American eels jump off the currents and work their way inland after shorter migrations (above). New research from those eel leaders, the Danes, just published in Proceedings of the Royal Society B, illustrates the great marriage between oceanic currents, sea surface temperatures, and oceanic migrations, and how all work to disperse some leptocephali larvae to North America and others to Europe—even though their larval ranges overlap, at least in small part, in the Sargasso Sea. The same drivers, apparently, drive the two species differently:
The small spatial overlap implies that a large proportion of larvae of each species could be in?uenced differently by prevailing hydrography and currents.
From the abstract:
Our ?ndings suggest a key role of oceanic frontal processes, retaining eel larvae within a zone of enhanced feeding conditions and steering their drift. The majority of the more westerly distributed American eel larvae are likely to follow a westerly/northerly drift route entrained in the Antilles/Florida Currents. European eel larvae are generally believed to initially follow the same route, but their more easterly distribution close to the eastward ?owing Subtropical Counter Current indicates that these larvae could follow a shorter, eastward route towards the Azores and Europe. The ?ndings emphasize the signi?cance of oceanic physical-biological linkages in the life-cycle completion of Atlantic eels.
Another paper in the same issue of Proceedings of the Royal Society B, reports the success or failure of nesting loggerhead sea turtles is driven in part by their utilization of the currents—including some of the same currents utilized by the eels—that sweep past their nesting beaches. From the abstract:
For marine animals whose offspring must migrate long distances, natural selection may favour reproduction in areas near ocean currents that facilitate migratory movements. Similarly, selection may act against the use of potential reproductive areas from which offspring have difficulty emigrating. As a first step towards investigating this conceptual framework, we analysed loggerhead sea turtle (Caretta caretta) nest abundance along the southeastern US coast as a function of distance to the Gulf Stream System (GSS), the ocean current to which hatchlings in this region migrate. Results indicate that nest density increases as distance to the GSS decreases… Similar factors may influence patterns of abundance across the reproductive ranges of diverse marine animals, such as penguins, eels, salmon and seals.
The new great eel question is all about their decline. There are 90 to 98 percent fewer European eels now than in the 1970s. Could these travellers be having a hard time finding their optimal “nesting beaches” due to changing ocean conditions?
Or might the leptocephali be suffering from the tons of plastic garbage collecting in their birth-gyre in the Sargasso?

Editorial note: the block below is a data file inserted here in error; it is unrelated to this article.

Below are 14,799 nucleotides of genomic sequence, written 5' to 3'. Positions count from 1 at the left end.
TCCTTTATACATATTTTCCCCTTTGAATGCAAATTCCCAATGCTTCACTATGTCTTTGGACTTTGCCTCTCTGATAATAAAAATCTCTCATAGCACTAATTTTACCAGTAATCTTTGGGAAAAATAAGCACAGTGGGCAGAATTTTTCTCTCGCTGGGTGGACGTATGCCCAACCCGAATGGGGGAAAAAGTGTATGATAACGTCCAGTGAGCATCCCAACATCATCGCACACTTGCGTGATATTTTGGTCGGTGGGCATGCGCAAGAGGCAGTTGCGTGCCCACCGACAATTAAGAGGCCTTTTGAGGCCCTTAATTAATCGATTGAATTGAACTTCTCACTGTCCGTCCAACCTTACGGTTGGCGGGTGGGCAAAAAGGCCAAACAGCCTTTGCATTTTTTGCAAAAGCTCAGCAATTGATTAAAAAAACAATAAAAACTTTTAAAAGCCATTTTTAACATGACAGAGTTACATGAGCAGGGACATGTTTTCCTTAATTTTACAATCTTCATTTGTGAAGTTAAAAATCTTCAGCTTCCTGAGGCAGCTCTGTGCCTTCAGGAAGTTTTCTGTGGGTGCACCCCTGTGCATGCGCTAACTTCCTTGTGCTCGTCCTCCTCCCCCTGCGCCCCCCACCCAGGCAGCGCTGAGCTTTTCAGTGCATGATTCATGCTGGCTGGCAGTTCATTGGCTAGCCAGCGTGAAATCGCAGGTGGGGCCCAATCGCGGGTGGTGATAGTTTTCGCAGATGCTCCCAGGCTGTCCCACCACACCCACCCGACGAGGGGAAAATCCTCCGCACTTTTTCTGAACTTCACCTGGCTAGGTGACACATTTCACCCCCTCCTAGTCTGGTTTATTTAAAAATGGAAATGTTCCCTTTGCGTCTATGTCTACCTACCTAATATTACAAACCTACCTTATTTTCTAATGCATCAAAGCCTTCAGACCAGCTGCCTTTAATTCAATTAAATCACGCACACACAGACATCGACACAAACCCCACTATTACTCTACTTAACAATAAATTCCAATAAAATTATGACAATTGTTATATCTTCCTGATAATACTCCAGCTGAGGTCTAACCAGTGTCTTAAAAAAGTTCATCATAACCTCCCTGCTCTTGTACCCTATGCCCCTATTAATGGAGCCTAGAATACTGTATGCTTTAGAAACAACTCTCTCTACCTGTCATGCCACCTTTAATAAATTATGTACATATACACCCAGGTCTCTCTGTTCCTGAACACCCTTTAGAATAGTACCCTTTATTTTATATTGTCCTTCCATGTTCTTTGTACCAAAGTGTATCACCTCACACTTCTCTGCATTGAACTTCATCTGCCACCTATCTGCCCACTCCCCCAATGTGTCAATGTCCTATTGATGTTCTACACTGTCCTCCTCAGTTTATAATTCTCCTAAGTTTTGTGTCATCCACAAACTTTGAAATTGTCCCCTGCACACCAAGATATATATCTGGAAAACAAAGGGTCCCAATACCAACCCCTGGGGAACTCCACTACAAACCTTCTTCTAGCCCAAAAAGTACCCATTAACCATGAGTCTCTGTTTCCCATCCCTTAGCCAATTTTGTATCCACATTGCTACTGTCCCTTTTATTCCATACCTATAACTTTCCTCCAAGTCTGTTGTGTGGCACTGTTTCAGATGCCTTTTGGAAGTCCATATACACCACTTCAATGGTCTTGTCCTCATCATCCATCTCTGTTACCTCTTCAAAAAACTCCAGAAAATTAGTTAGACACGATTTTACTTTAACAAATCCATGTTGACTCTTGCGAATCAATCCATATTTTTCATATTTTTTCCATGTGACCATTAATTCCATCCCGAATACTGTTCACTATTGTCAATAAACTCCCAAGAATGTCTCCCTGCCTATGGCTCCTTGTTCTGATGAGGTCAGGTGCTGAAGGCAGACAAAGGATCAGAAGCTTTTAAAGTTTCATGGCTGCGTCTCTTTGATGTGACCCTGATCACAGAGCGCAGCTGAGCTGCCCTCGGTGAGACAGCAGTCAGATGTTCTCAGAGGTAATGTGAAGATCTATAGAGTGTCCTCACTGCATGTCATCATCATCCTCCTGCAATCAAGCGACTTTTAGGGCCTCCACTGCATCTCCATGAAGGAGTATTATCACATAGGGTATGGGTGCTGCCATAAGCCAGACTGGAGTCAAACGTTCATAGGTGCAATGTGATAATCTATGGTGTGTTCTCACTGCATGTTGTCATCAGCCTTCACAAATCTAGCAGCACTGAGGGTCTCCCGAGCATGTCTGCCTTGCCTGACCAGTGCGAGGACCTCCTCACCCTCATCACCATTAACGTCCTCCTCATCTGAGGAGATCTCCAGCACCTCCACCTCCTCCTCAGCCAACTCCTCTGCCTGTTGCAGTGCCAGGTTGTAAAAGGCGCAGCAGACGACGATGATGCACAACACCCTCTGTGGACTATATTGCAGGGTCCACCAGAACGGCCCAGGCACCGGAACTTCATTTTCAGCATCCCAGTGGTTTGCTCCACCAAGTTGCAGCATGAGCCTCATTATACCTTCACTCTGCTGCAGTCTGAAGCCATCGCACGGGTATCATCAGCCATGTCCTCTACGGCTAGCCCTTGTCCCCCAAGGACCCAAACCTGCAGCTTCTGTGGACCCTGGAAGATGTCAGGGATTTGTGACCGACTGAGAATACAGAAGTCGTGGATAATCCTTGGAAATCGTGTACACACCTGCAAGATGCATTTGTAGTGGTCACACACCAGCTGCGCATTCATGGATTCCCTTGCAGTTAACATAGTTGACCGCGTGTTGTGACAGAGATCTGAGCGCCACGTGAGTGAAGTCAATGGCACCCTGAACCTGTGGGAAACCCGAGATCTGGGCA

The causes of the eels’ decline are manifold and may be as difficult for us to decipher as their beginnings.
Finally, another new paper in Biology Letters presents findings on the mysterious origins of the anguillid eels… did these species originate in fresh or salt water? From the abstract:
Of more than 800 species of eels of the order Anguilliformes, only freshwater eels (genus Anguilla with 16 species plus three subspecies) spend most of their lives in freshwater during their catadromous life cycle. Nevertheless, because their spawning areas are located offshore in the open ocean, they migrate back to their specific breeding place in the ocean, often located thousands of kilometres away. The evolutionary origin of such enigmatic behaviour, however, remains elusive because of the uncertain phylogenetic position of freshwater eels within the principally marine anguilliforms. Here, we show strong evidence for a deep oceanic origin of the freshwater eels, based on the phylogenetic analysis of whole mitochondrial genome sequences from 56 species representing all of the 19 anguilliform families.
May the cycle never end.
- Johannes Schmidt. The Breeding Places of the Eel. Philosophical Transactions of the Royal Society of London. Series B. Vol. 211 (1923), 179-208.
- Jim Gower and Stephanie King. Satellite Images Show the Movement of Floating Sargassum in the Gulf of Mexico and Atlantic Ocean. Nature Proceedings. hdl:10101/npre.2008.1894.1.
- Peter Munk, et al. Oceanic fronts in the Sargasso Sea control the early life and drift of Atlantic eels. Proc. R. Soc. B (2010) 277, 3593–3599. DOI:10.1098/rspb.2010.0900.
- Nathan F. Putman, John M. Bane, andKenneth J. Lohmann. Sea turtle nesting distributions and oceanographic constraints on hatchling migration. Proc. R. Soc. B 7 December 2010 vol. 277 no. 1700 3631-3637. DOI: 10.1098/rspb.2010.1088.
- Jun G. Inoue, et al. Deep-ocean origin of the freshwater eels. Biology Letters. DOI:10.1098/rsbl.2009.0989.
- Tsukamoto K, et al. Migration, speciation, and the evolution of diadromy in anguillid eels. Can. J. Fish. Aquat. Sci. 59, 1989–1998. DOI:10.1139/f02-165.
I ♥ open-access papers.
Crossposted from Deep Blue Home.